In truth, in the absence of so many significant players, I half expected us to struggle against Man City and this defeat wouldn’t have been nearly such a body blow, if we’d gone down with all guns blazing, following a display that demonstrated our appetite for the battle. But to go out with a whimper, giving fuel to William Gallas’ disparaging comments with yet another flaccid performance, was seriously depressing.
Having often pondered the absence of non-white faces amongst the crowds at many clubs, I guess the answer lies in the story I heard from one Man City fan I met on the train north. He revealed that Leeds was his local team but that as an Asian, he wouldn’t dream of subjecting his kids to the sort of racism prevalent at Elland Road. When I enquired about the newly promoted Hull, he said “you must be joking, they’re even worse!”
As for the Arsenal’s comparatively trivial troubles, if I’m honest in the long run the William Gallas saga might prove a blessing in disguise. It wasn’t as if Wenger wasn’t warned about Willie’s somewhat abrasive, shoot-from-the-hip tendencies. I’ve always suspected that without any obvious leaders, he decided to take a gamble on Gallas, on the basis that he might rise to the challenge of responsibility, rather than to risk having him on the outside, criticising a younger choice. Although it’s true, certainly on the evidence of Saturday’s utterly vapid display, that there are youngsters in the Arsenal squad who might benefit from a good kick up the backside, reminding them that at the very least, we require some fire in their bellies, in return for their Bentley boy status, the “omerta” of the dressing room remains sacrosanct.
Without this code of silence, I’m sure we’d all astonished by the number of serious spats that occur, when such huge egos spend so much time in such close proximity.
However it’s the ability to set any differences aside when they step onto the pitch that’s important. If Gallas was any kind of proper “guv’nor”, he would’ve made his admonishments in private, rather than detailing them in the French media, whilst drumming up publicity for his book.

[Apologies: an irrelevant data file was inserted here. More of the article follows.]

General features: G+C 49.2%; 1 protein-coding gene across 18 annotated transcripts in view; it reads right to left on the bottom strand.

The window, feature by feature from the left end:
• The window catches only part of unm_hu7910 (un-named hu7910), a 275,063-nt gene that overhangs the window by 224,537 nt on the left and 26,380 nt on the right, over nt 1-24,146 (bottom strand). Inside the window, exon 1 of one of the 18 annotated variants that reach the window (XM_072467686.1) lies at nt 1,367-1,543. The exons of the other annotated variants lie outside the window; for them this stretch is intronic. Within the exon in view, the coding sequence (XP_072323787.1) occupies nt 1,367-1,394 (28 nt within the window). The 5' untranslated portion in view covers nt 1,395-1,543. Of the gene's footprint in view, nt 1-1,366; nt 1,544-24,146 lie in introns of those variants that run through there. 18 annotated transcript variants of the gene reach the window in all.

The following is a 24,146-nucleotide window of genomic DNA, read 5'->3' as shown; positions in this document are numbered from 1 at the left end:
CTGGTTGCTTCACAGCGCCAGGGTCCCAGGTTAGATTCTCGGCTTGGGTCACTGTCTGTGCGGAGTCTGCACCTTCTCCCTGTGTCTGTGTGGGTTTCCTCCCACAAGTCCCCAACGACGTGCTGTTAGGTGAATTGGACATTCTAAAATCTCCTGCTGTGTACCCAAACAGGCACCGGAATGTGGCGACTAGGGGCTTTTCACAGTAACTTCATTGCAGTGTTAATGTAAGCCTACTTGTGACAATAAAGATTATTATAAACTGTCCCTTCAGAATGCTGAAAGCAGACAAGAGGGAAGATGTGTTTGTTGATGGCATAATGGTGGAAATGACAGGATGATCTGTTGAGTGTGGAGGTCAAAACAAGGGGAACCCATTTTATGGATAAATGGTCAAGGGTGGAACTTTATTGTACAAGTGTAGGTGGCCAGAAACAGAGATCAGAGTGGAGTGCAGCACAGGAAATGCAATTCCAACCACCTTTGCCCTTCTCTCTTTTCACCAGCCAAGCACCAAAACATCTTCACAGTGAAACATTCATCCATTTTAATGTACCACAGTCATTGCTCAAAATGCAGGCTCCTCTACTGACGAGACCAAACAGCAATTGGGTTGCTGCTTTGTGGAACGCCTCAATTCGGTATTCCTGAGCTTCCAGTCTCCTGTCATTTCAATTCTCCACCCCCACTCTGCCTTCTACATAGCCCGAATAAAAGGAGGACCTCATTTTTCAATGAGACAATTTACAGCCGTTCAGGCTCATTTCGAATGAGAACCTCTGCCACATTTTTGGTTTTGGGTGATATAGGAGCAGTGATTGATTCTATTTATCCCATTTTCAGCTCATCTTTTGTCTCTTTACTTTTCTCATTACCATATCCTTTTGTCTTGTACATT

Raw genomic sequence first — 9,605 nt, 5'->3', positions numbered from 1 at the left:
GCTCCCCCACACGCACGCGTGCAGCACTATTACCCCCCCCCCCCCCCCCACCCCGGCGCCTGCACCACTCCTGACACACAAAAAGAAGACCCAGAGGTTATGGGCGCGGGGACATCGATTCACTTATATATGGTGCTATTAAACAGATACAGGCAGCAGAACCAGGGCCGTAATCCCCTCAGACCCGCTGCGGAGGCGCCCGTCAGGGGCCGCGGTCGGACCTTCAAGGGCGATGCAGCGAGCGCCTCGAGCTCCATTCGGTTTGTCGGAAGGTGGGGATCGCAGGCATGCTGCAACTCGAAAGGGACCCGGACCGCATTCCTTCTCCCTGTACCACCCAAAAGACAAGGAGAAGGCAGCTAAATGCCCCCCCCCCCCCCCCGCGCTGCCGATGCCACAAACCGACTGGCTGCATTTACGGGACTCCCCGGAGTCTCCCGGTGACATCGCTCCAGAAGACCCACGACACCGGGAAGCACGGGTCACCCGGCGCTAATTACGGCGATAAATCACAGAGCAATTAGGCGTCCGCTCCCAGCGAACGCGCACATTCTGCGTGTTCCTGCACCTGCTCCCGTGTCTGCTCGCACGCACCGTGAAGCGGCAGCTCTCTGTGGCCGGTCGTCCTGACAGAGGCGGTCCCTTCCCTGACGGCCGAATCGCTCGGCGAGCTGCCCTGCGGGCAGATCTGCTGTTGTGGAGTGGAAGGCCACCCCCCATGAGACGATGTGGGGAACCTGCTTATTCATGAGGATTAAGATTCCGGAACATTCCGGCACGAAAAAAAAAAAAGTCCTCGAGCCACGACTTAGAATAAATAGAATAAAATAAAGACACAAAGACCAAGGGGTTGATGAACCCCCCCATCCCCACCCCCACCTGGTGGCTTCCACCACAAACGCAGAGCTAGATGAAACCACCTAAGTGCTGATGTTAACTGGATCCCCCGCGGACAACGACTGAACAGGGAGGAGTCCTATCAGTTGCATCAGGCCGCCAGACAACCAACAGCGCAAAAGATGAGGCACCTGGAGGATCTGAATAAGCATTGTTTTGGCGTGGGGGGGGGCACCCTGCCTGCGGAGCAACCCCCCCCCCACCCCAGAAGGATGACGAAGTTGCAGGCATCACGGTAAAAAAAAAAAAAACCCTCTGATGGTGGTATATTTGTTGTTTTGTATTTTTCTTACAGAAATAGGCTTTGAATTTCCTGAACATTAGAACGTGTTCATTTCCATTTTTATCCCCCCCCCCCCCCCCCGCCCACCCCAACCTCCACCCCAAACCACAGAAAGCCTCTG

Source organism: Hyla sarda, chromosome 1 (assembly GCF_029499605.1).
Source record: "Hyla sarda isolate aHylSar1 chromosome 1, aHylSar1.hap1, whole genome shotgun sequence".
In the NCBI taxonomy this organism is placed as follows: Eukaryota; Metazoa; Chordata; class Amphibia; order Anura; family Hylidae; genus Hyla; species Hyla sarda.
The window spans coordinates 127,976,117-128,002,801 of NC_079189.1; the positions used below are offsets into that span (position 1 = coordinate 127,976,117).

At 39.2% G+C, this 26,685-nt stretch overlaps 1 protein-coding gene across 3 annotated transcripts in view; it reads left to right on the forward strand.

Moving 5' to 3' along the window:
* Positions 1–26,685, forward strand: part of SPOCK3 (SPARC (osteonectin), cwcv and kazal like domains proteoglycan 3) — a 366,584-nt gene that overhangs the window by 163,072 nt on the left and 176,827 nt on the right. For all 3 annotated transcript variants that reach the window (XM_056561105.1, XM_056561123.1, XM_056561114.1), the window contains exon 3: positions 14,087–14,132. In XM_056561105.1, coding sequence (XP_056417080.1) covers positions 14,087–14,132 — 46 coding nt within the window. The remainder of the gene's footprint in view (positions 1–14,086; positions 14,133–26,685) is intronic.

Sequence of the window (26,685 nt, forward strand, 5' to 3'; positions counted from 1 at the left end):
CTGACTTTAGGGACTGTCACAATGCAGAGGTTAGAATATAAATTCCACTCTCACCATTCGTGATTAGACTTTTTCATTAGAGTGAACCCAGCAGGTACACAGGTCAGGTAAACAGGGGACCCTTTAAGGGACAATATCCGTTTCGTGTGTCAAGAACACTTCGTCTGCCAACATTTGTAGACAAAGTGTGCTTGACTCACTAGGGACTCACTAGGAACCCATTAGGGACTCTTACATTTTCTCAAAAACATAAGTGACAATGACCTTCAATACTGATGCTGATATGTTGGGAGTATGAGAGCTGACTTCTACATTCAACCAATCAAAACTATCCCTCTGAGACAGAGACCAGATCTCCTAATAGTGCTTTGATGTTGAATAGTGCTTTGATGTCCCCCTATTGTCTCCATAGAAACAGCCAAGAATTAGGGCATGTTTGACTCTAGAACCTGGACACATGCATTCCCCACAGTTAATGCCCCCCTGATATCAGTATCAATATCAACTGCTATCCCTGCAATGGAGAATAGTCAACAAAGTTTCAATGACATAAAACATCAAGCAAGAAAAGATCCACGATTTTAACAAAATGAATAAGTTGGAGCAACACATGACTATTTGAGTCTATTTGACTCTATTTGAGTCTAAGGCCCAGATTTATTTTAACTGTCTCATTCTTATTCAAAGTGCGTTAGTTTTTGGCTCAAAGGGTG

Considering Arsene’s non-confrontational customs (other than when rutting with Alan Pardew!), I couldn’t see him relieving Gallas of the captaincy, if it wasn’t for the influential likes of Fabregas knocking on his door to complain. Many Gooners are in agreement with Le Prof’s decision to hand Cesc the armband but Fab’s own form hasn’t been great of late. Perhaps in contrast to the example of cricket, the responsibility of the captaincy would prove just what’s needed to reinvigorate our little Franco?
For my money, a goalie needs a massive personality to sufficiently influence the outfield players and this rules out our inoffensive keeper. What’s more, judging by the way in which Wenger spent the entire first-half on Saturday, prowling the very limits of his technical area, as if trying to captain his side from the touchline, his body language hardly affirmed his confidence in Almunia’s ability to galvanise the Gunners.
We can but hope that Arsene gets it right, as Saturday’s defeat was a perfect example of quite how much our young squad is crying out for someone capable of rallying our dejected troops.
Perhaps more worrying was the evidence of how quickly this Gunners side grinds to a halt, in the absence of a couple of crucial cogs. In the past we’ve always been able to compensate for our deficiencies but we were woefully short on quality against City. Richard Dunne usually saves his best performances for playing the Arsenal, but he and the rest of his defence didn’t need to be anywhere near their best against our positively impotent attack. Like the majority of us present, the local radio pundit wondered what on earth Wenger sees in Bendtner and with Kompany keeping Van Persie in his pocket, it was only the late introduction of Ramsey that resulted in us producing some real attacking intent.
Moreover it’s hard to believe I was singing Denilson’s praises the other day. Could this really be the same player who was dangling his leg out as a feeble excuse for a tackle on Saturday and who, along with Song, was guilty of failing to track City’s midfield. As far as their clueless forays forward, they could do far worse than learning from the commitment and hunger for the ball shown by the likes of Stephen Ireland.
It would’ve been in keeping with the rest of my miserable outing, if I’d ended up stuck up North. Mercifully I eventually made it home, just in time to suffer a repeat showing on MOTD! Personally I’m glad to be facing Chelsea on Sunday, as it’s the sort of occasion that will at least guarantee we give a good account of ourselves.